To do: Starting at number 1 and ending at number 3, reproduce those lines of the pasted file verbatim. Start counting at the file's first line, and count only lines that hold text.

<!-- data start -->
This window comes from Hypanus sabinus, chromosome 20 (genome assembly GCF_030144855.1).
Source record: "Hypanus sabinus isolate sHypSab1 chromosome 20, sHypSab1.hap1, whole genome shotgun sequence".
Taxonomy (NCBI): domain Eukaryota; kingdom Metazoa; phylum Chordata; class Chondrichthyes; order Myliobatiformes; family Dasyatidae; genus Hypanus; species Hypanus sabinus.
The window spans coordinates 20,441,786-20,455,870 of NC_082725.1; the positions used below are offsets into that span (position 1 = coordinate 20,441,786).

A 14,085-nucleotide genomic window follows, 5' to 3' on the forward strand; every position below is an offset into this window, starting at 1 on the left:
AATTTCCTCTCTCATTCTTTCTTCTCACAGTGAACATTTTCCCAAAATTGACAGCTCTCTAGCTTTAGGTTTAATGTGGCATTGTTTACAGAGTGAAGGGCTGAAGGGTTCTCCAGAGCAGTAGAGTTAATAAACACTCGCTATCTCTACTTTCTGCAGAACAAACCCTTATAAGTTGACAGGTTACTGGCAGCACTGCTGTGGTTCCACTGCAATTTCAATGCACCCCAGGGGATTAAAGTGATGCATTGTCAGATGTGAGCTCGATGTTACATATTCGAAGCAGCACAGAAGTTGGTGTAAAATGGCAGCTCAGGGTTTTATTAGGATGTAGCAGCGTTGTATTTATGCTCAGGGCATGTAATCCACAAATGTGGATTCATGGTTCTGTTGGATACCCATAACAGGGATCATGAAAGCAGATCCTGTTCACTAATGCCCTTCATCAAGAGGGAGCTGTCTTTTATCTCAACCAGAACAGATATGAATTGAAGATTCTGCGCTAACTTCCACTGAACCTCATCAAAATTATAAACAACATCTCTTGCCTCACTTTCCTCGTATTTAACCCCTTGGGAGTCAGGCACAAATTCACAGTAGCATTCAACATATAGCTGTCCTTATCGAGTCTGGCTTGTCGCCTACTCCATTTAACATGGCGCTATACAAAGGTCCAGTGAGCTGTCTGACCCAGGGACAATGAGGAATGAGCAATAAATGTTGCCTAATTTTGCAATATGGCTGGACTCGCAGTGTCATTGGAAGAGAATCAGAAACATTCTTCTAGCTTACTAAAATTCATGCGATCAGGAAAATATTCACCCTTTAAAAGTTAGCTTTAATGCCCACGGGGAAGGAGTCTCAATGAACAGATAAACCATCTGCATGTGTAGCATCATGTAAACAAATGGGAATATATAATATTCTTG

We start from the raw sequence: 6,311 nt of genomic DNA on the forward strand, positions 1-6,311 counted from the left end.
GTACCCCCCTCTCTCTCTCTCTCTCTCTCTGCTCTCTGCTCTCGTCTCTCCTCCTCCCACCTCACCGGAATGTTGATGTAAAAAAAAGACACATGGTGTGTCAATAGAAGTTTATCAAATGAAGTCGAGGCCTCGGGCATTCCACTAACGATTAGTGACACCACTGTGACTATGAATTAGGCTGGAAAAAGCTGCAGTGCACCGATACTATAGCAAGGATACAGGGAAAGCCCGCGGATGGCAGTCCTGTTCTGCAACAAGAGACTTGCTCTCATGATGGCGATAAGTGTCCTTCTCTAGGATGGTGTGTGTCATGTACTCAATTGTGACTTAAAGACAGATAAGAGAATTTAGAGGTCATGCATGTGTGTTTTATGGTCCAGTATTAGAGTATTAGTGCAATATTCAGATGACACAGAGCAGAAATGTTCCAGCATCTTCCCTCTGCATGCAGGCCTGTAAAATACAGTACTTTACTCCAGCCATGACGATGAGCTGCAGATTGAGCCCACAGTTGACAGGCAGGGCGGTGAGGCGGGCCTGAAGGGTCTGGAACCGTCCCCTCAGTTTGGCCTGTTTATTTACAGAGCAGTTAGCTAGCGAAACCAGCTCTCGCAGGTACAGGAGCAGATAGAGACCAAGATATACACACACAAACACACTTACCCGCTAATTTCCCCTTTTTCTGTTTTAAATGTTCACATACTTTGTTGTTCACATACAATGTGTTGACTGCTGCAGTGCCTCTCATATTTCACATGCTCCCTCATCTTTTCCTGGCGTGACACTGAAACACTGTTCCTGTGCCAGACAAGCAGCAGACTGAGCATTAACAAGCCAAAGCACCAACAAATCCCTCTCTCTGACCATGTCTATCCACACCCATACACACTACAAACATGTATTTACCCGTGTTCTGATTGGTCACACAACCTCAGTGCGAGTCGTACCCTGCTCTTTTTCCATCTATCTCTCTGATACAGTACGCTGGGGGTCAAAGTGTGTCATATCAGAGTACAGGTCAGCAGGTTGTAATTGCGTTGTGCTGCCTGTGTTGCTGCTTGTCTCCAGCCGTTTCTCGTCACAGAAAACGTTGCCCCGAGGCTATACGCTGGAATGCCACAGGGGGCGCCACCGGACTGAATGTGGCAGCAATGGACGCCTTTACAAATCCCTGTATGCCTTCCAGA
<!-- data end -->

This window comes from Hypanus sabinus, chromosome 20 (genome assembly GCF_030144855.1).
Source record: "Hypanus sabinus isolate sHypSab1 chromosome 20, sHypSab1.hap1, whole genome shotgun sequence".
Taxonomy (NCBI): domain Eukaryota; kingdom Metazoa; phylum Chordata; class Chondrichthyes; order Myliobatiformes; family Dasyatidae; genus Hypanus; species Hypanus sabinus.